The discussion focussed on international policy issues. The meeting took place in the Livadia Palace.
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President of Russia Vladimir Putin: Mr de Villiers, it is a pleasure to meet you and see you here.
I know that you have created one of the best-known and most-loved parks in France. Last year, as I recall, the park had nearly 1.5 million visitors and the specialists say it is one of the best theme parks in the world.
We are pleased that you see opportunities for developing similar parks here in Russia, in Moscow, as I have understand it, and here in Crimea. We will be happy to help you and I am sure that you will be able to put to use your great wealth of experience in planning and organising work of this sort.
There is plenty of history to tell here, especially in Crimea, which has seen so much of not just Russian history but human history in general, going right back to the most ancient times. This is probably the most fitting location for carrying out plans like yours.
Philippe de Villiers (retranslated): Mr President, it is a great honour to meet with you. I am very pleased too that this meeting coincides with today’s signing of a protocol that will mark the start of developing two historical theme parks, which aim to highlight Russia’s history and the significance of Russia’s soul.
My company, Puy du Fou, which I established 37 years ago, was honoured with the World's Best Theme Park award last year by our American colleagues from Hollywood. Our park won this award and was named the best in the world. Now, we have made the choice to develop our activities in Russia.
If you permit, I would like to add a few words. We are signing this agreement today at a moment when everyone is talking only about sanctions. But I firmly believe that this agreement and signing the document on establishing a joint company, which will unite the Russian and French sides, symbolises the start of something new.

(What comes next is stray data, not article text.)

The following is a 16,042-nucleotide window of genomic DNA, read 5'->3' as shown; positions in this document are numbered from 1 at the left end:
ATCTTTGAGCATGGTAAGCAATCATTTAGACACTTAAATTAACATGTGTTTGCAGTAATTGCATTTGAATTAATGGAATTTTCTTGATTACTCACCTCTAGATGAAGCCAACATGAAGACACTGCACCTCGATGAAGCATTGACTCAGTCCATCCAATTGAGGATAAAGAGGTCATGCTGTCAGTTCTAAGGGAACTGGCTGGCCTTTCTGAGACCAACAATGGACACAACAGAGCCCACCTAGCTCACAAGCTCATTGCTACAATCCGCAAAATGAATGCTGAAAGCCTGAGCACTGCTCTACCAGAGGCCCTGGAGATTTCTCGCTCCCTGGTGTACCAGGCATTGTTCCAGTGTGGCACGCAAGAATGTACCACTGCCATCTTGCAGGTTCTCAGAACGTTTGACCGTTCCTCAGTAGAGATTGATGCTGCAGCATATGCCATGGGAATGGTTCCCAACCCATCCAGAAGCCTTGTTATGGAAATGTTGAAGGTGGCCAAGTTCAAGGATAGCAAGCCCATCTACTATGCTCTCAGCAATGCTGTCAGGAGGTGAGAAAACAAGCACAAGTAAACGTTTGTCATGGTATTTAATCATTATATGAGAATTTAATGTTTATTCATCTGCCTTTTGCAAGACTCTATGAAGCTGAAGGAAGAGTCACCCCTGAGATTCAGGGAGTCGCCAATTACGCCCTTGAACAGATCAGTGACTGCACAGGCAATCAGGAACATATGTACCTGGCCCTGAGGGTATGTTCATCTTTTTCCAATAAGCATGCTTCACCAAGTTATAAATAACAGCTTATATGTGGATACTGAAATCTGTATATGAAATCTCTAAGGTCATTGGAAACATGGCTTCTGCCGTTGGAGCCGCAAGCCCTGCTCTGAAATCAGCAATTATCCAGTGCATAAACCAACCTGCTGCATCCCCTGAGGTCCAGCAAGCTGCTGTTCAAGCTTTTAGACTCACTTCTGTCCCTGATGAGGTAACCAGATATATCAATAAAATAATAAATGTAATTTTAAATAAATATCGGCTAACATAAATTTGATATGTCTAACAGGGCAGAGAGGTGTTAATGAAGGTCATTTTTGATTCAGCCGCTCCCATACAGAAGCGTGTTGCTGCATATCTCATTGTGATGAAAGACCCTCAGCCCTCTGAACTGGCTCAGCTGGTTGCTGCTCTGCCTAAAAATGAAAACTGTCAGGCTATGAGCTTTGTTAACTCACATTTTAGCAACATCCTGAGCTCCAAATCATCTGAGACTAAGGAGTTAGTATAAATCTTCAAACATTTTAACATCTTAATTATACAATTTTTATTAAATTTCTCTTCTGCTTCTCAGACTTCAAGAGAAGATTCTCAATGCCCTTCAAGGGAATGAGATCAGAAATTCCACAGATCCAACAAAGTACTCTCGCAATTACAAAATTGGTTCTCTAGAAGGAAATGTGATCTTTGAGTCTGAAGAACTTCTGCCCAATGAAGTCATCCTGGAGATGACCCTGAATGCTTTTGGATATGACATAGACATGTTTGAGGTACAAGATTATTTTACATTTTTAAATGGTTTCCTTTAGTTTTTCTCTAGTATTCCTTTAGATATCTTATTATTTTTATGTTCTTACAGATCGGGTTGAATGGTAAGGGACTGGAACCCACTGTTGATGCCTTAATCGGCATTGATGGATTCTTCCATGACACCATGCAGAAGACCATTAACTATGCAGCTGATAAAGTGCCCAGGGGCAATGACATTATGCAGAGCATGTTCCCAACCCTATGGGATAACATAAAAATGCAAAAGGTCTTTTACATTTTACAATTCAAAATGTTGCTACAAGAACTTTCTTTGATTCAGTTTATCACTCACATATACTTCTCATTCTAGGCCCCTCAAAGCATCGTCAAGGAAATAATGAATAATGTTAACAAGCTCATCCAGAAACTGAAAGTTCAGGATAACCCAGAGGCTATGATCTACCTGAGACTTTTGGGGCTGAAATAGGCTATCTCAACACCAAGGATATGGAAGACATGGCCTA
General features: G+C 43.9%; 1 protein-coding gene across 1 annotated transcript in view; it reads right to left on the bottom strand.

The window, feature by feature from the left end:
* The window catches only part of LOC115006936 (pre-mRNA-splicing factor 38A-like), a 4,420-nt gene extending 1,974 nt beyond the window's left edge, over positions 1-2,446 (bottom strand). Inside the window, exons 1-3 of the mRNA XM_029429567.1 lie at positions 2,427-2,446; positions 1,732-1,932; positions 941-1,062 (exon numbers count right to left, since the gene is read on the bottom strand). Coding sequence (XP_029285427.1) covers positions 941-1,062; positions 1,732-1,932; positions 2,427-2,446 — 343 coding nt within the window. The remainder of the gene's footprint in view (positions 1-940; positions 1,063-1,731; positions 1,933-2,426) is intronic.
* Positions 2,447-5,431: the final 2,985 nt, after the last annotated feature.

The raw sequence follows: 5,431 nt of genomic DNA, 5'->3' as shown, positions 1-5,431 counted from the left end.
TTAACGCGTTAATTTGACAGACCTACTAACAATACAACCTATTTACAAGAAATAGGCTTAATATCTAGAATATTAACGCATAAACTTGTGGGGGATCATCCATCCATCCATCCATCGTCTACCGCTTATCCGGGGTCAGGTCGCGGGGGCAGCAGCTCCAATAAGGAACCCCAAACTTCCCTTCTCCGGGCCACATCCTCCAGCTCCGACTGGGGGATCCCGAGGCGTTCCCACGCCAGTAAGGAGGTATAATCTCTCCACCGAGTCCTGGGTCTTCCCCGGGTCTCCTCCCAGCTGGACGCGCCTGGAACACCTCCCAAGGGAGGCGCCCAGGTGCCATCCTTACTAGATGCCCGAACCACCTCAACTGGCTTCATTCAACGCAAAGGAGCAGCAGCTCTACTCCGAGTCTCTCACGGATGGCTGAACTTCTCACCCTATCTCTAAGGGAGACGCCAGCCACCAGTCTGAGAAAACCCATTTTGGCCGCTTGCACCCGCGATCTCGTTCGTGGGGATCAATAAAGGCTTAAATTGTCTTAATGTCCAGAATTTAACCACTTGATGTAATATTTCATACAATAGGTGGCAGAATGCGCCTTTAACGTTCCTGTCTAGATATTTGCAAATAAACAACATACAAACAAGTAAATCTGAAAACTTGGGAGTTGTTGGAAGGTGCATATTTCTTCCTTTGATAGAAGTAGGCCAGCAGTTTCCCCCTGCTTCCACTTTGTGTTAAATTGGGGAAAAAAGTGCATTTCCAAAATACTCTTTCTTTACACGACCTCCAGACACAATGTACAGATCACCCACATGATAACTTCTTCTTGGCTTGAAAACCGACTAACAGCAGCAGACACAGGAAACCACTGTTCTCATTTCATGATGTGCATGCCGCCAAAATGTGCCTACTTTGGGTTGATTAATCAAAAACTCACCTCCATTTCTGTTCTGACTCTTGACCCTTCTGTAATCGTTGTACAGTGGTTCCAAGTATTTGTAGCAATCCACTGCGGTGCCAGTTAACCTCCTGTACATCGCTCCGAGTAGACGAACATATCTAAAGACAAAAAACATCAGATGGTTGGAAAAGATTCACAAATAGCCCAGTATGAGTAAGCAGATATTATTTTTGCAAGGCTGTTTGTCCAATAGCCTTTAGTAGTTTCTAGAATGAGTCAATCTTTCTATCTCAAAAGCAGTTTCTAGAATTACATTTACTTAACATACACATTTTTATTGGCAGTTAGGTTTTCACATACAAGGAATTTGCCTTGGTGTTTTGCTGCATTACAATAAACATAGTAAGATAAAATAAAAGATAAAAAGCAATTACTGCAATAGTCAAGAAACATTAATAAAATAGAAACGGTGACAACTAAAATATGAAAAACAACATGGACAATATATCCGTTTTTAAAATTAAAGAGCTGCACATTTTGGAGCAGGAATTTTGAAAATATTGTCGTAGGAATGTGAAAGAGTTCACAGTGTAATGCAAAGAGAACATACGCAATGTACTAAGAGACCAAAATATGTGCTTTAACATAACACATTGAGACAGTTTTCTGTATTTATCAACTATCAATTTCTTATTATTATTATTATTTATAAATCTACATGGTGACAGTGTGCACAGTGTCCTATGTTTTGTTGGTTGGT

Mr President, let me say to you that the French and the Europeans want to and will invest in Russia. You are a great president and your country is a truly magnificent country. Let me assure you once again that we are interested in partnership. I hope that our visit will set the example for many Europeans and many French people to take this same road, and we will continue our work together.
I can tell you that not just I but many Europeans think that sanctions is the language of war, while cooperation is the language of peace. I am very happy to say that today we are laying the cornerstone of a foundation for peaceful cooperation between our countries.
I believe that the French-Russian friendship is free from flaws, no matter what the envious might say, and I can declare here before everyone present that the peoples of Europe do not share their leaders’ views and do not share the views of those who dictate to them from Brussels.
It will be our pleasure to work together with the Russian Federation. We will bring peace. Our company, Puy du Fou, builds parks in France and all around the world. Our parks are not the product of globalisation. They respect historical roots. We respect the Russian Federation and are happy to cooperate with you. The European continent’s future is not in America, but is here on the European continent, including in Russia.